A glance at the evolutionary family tree of humans reveals that the three earliest-known branches ae full of species that appear far more ape-like than the "caveman" stereotype associated with the Homo branch. Some of these strange-looking guys and gals are evolutionary ancestors of humans, but others might be hominids that just co-existed with the ancestors of modern humans, meaning we're related, but we didn't necessarily evolve from them.
Thanks to the efforts of talented sculptors and scientists, we can look at models of these early hominids in museums and online, but the truth is that most of what we know about these species is from a few scattered bone fragments. The fossil record has been filled in tremendously since the first findings in the 1920s, so we're learning an extraordinary amount about the history of human evolution each year. Read on for a brief tour of the major hominids that predated the branch that eventually lead to Homo sapiens (that's you!).
Australopithecus Anamensis: Largest Canine Yet Discovered
Differentiating hominid species between 3.6 and 3.9 million years old is a tricky business. In fact, experts say there are "no discrete and functionally significant anatomical differences" between Australopithecus anamensis and its possible direct ancestor, Australopithicus afarensis. But we do have a few prominent A. anamensis fossils that shed some light on this early human ancestor. A shin bone found in Kenya tells us that this species, like those that preceded it, both walked upright and climbed trees. Other prominent A. anamensis fossils include the largest hominid canine tooth ever found and the earliest Australopithicus femur. The teeth and jaws of A. anamensis suggest a largely plant-based diet.
Australopithecus Afarensis: We Love Lucy
Australopithecus afarensis is perhaps the best-known early human species, with the remains of more than 300 individuals discovered so far, including the famous 3.2-million-year-old "Lucy" skeleton discovered in Ethiopia in the '70s. Lucy and her ilk reached adulthood faster than modern humans, growing more like chimpanzees, with brains about 1/3 the size of a human brain. A. afarensis mainly ate plants, but research suggests they probably ate the occasional lizard, as well, capturing them with their long, strong arms and curved fingers. The species managed to last about 900,000 years, more than quadruple the time that Homo sapiens have been kicking around.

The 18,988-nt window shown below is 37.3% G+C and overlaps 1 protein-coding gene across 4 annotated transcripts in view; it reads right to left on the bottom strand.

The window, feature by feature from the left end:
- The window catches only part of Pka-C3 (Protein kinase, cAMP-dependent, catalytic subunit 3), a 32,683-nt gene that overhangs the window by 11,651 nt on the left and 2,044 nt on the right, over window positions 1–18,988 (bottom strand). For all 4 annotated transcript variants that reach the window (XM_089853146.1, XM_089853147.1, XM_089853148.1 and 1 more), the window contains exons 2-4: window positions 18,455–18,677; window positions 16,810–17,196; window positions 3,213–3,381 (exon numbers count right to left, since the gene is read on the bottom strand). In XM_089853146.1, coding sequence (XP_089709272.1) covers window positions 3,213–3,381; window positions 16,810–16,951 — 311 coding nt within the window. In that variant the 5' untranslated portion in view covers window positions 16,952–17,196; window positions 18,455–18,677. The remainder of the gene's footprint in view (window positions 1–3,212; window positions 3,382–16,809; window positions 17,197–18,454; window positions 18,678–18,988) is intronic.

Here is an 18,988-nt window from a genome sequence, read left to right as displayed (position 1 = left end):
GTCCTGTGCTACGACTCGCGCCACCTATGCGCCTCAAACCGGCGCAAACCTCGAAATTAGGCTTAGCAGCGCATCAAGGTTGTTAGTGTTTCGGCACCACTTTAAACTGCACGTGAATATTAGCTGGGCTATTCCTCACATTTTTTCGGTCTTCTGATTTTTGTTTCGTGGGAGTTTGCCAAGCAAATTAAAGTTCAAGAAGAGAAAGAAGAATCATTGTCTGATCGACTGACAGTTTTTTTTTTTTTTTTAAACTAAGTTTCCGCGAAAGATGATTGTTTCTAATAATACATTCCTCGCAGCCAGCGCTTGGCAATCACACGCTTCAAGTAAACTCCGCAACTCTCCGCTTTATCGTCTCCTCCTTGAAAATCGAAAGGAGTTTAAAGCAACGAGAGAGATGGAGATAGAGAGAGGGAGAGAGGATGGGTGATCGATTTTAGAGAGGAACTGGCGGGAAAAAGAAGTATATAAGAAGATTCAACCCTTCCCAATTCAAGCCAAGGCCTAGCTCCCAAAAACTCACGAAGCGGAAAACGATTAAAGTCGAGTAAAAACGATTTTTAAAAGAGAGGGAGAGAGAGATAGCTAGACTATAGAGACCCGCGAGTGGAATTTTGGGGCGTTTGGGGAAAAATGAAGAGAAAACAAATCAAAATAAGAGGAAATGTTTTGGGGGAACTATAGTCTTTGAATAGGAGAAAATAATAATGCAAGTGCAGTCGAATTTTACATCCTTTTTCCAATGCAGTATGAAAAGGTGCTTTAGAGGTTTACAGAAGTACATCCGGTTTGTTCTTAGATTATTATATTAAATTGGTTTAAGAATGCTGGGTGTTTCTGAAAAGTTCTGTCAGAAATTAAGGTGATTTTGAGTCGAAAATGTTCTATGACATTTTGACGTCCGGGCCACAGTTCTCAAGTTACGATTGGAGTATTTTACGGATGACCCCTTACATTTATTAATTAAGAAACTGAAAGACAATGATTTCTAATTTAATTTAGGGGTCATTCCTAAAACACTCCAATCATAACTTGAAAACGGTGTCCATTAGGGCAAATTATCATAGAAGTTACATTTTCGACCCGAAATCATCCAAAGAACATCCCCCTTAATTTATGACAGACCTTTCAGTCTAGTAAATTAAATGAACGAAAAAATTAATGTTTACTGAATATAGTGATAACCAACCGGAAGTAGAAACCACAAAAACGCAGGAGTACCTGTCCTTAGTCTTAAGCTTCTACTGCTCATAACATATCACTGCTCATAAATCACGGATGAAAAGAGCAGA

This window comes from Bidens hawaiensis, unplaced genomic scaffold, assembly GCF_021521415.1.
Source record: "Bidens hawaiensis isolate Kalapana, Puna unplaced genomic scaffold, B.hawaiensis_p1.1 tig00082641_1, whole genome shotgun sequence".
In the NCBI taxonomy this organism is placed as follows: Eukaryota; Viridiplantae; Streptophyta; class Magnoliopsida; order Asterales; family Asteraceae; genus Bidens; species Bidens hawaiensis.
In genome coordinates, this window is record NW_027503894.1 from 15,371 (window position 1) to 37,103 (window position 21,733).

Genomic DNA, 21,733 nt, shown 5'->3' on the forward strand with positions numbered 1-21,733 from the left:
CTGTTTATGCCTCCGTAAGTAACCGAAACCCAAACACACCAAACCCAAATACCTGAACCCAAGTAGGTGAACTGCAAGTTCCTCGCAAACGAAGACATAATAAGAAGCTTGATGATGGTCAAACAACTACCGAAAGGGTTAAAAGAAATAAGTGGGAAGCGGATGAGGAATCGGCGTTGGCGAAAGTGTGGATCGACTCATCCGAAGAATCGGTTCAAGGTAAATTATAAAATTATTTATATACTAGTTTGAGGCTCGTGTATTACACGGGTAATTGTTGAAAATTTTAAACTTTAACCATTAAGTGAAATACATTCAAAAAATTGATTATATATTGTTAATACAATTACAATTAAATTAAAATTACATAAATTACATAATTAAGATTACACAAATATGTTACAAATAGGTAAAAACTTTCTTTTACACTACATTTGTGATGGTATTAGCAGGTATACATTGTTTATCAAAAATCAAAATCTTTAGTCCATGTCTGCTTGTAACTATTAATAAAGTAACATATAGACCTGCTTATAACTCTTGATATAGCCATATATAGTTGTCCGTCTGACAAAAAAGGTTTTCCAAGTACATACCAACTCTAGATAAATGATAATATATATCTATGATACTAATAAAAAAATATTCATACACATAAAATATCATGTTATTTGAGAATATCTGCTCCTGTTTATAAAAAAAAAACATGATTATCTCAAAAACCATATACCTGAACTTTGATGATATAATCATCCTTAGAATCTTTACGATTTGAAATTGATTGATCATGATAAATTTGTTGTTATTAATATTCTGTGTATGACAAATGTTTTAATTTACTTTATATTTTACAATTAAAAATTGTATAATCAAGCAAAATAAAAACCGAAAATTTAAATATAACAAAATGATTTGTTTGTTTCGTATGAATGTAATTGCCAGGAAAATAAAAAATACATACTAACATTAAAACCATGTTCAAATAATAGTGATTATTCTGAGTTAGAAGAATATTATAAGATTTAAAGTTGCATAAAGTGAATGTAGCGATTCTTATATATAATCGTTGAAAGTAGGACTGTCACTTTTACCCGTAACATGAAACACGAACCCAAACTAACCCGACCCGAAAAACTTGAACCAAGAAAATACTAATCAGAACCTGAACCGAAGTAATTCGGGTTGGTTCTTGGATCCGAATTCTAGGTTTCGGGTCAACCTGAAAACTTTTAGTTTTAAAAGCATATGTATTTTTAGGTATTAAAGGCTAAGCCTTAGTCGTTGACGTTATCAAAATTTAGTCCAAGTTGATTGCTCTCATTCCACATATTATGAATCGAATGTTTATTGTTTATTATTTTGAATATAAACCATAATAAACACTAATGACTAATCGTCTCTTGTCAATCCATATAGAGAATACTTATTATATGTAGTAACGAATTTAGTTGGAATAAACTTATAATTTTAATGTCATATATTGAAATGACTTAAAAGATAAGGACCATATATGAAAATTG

Australopithecus garhi: Making Strides
Very little is known about the 2.5-million-year-old Australopithecus garhi, but what we do know is pretty fascinating. Evidence of a long femur suggests the species made longer strides than other Australopithecus specimens, and their fossils have been associated with some of the oldest known stone tools. Furthermore, animal bones have been found near A. garhi fossils that suggest the species may have used the tools to prepare meat and bone marrow from large animals. Unfortunately, no additional fossils of A. garhi have been discovered since the initial find of a partial skull and other skeletal remains in 1990.
Australopithecus Africanus: The Find That Changed Everything
Before the discovery of Australopithecus africanus in 1924, the world was unaware that the fossils of early humans were buried in Africa. But the scientific community at that time was reluctant to accept "The Man-Ape of South Africa" as a member of the human family tree, so the 3.3- to 2.1-million-year-old A. africanus was considered an ape for decades. Like the other hominids that came before it, this species was bipedal with a mix of human and ape-like features. It ate essentially like a chimpanzee, on a diet of plants, fruit, nuts, seeds, insects, and eggs. A. africanus differs from "Lucy" and the other members of the Australopithecus afarensis species with its larger brain and smaller teeth.